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Bare Metal | Chapter Eighteen

Bare Metal | Chapter Eighteen

MS Glacial Adventurer
Somewhere in the Arctic Ocean

Oscar stared down at the mangled mess of flesh and bone that used to be Miles’ head. The sharp smell of cordite mixed with the pungent coppery reek of fresh blood wafted into his nostrils. He wanted to be sick. Everything was moving too fast. He had only wanted to slow things down, to assert his authority once and for all.

And now this…

He lifted his gaze to take in the survivors, who, to the one, hadn’t moved since he pulled the trigger. “What’s the matter?” He said, waving the gun in their direction. “You didn’t think I would do it?” He barked out a harsh laugh that sounded foreign to even his own ears. A white-hot mass of anger churned in his gut. These people—these traitors—had challenged him. He seethed inside, barely able to constrain himself. He needed to teach them a lesson.

Every single one of them.

He turned his attention to Colin, who had been silent throughout. “I thought you were one of the good ones. I trusted you.” He shook his head.

Colin’s voice held a quaver when he answered. Fear, Oscar realized with satisfaction. “We—” Colin started. He stole a glance at his co-conspirators—“we talked. We decided we needed a change.” He nodded at the weapon. Tears leaked from his eyes. “The gun…” He fell silent.

“Who else is involved?” Oscar asked. “I want all the names.”

There was no response.

Oscar fired a round into the ceiling. A chunk of foam tile fell on his shoulder.

The crowd shrank back. Simone began to cry.

Oscar’s ears rang from the gunshot, but he didn’t care. His action had had the desired effect. He now had their undivided attention. “I asked you a question.”

He waited a few moments, but still, no one would answer him.

“Jesus Christ,” he said, losing patience. “I don’t have time for this bullshit.” He motioned toward the stairwell. “C’mon. Let’s go!”

Gemma was the first one to break the wall of silence. “Where?” She asked, pleading. “Where are you taking us?”

It took only one more shot to shut her up and get her moving.

***

Oscar herded the group upstairs, where he collected the rest of the survivors from their cabins. Once he was sure he had accounted for everyone, he drove them all back down two decks. He brought them to a stop at a set of large exterior double doors just outside the gift shop and did a quick headcount to make sure no one had slipped away.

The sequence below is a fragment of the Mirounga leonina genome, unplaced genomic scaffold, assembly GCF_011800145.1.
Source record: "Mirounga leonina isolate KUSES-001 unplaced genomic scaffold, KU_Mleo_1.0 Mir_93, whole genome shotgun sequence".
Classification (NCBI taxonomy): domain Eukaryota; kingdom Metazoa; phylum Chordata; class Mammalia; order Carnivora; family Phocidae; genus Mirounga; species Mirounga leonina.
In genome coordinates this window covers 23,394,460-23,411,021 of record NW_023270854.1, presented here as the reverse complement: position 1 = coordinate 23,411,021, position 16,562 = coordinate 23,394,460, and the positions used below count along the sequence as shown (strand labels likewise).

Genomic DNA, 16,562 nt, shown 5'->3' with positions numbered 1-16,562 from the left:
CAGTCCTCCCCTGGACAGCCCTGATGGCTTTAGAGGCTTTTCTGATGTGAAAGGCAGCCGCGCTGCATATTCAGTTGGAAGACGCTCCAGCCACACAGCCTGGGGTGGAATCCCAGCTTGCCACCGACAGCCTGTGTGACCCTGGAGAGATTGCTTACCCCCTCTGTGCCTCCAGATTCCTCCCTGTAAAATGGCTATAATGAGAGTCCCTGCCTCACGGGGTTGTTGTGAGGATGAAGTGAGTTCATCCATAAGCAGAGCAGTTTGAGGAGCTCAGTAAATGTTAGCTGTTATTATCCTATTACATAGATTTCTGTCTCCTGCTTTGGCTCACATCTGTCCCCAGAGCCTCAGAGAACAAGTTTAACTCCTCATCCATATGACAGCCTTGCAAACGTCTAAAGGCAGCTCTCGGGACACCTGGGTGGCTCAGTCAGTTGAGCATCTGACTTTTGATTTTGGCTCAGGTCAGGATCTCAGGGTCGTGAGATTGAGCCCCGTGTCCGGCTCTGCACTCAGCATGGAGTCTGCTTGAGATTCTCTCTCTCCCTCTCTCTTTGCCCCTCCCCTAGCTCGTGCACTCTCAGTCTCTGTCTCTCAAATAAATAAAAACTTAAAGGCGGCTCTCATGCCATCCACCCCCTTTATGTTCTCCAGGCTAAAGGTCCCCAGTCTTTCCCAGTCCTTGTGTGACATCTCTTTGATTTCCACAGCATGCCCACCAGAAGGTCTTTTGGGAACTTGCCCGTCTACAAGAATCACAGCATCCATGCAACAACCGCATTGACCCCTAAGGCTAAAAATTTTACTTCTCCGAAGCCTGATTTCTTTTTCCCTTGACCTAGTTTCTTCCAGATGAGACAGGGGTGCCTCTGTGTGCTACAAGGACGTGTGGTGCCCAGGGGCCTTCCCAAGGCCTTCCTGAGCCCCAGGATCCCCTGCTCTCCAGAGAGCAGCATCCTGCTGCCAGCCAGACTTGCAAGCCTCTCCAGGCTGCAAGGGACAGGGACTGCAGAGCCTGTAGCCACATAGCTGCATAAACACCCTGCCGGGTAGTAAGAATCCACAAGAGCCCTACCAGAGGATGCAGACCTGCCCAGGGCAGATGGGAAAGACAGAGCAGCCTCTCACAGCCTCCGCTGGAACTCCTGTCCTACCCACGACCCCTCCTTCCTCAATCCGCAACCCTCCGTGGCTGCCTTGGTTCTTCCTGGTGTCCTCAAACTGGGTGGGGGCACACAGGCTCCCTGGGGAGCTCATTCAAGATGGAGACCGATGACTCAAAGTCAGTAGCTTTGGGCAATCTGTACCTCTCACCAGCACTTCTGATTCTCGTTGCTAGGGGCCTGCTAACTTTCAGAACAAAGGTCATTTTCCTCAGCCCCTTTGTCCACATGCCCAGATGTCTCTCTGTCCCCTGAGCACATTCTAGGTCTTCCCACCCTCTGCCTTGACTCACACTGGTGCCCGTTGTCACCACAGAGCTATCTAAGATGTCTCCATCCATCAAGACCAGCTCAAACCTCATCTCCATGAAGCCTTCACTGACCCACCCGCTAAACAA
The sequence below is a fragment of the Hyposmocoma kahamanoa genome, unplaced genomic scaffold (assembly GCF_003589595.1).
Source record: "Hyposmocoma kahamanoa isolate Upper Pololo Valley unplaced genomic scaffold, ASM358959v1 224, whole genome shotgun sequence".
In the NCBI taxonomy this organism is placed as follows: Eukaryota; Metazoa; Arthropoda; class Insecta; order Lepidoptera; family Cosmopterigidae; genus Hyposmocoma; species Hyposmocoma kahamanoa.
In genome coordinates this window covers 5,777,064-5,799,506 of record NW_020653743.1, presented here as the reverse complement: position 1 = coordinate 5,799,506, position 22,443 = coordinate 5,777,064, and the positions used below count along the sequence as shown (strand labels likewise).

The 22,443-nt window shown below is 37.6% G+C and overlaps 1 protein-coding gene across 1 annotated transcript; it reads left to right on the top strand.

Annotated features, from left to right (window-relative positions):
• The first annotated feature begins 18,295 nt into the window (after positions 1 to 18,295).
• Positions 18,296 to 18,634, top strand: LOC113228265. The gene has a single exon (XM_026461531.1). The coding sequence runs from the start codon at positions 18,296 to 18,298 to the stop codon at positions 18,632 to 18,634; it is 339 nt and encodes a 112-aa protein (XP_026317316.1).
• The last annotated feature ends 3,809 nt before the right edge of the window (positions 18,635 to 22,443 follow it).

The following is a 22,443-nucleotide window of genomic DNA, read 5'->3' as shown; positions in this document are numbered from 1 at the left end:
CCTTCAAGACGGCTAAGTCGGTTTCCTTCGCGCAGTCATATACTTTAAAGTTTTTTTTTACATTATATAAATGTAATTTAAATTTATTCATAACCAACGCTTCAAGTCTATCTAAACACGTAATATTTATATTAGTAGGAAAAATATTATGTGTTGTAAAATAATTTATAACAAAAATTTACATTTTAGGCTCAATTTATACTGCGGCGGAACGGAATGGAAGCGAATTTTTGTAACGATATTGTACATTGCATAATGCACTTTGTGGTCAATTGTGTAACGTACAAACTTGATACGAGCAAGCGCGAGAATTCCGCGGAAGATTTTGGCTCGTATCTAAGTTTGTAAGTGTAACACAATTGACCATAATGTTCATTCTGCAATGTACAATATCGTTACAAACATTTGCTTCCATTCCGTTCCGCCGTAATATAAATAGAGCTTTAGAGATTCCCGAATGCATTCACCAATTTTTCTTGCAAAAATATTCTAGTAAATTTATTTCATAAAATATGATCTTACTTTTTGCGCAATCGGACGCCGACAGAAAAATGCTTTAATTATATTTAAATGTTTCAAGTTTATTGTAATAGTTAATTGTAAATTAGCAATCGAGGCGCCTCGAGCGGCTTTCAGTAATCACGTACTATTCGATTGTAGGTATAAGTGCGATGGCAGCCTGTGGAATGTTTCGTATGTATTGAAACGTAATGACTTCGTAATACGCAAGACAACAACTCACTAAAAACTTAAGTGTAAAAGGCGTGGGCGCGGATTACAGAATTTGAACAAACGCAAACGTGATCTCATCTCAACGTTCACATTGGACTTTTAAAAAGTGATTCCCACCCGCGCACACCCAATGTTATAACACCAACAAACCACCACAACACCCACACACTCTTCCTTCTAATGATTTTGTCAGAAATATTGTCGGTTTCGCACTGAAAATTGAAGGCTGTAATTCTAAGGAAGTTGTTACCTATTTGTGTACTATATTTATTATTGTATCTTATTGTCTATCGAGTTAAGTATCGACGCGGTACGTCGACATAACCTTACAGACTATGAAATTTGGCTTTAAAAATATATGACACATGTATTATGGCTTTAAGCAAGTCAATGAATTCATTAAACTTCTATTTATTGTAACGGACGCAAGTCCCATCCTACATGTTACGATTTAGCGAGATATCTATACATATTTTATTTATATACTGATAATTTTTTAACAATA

Everyone was present.

“We’re going outside,” he said, gesturing at the doors.

“No,” Gemma said, emerging from the crowd and stepping to the front. She motioned at the scared people huddled behind her. “We can’t do that. None of us are dressed for the weather. It’s raining out there. The wind. We’ll—”

Oscar had had enough of her. She was always interjecting herself into the middle of everything. He put the barrel of the gun against her forehead and applied just enough pressure so that he could see her skin begin to dimple. “You can stay in here if you want, nurse Mansfield. That’s entirely up to you.” He caressed the trigger. “But I wouldn’t recommend it.”

Gemma glared at him with malice in her eyes before finally taking a step back. She bowed her head in defeat and turned for the door.

***

The lifeboat was a lot bigger up close than Oscar had expected. It could easily hold forty of fifty people. Maybe more. It would work.

“In you go,” he said to a gaunt sixty-something man standing nearby.

The man climbed the short ladder leading to the hatch and disappeared into depths of the boat.

Oscar watched in silence as the rest of the crowd followed.

When it was Simone’s turn, he called out to her: “No! Not you.”

Simone gave him a confused look.

“You’re staying here, with me.”

Simone looked to Gemma, who had just boarded, and then back to Oscar. “But—”

“You heard me.”

“I—”

“Just make room!” Oscar growled, motioning with his pistol for the next person in line to board the boat instead. “You’re holding up the line!”

Simone hugged herself and moved aside.

Once the last person had boarded, Oscar slammed the hatch shut. It popped open again a second later, and a panicked man appeared at the portal.

“You can’t do this!” The guy said, his fingers gripping the door frame. “It’s murder.”

Oscar mashed his fist on the release button and a loud bang shattered the air. The lifeboat sprang out from the side of the ship on retractable arms, leaving it dangling over open water. The sudden motion made the man at the hatch lose his grip, and he broke free and tumbled out of view. A moment later, the boat plummeted to the surface in a barely contained freefall.

Oscar exhaled. If he listened carefully, he thought he could hear yelling over the steady drone of the wind.

Simone stared at him with terror in her eyes.

“Well, come on,” he said, motioning at her to follow him as he turned and headed for the door. “It’s cold out here. We got a lot of work to do.”

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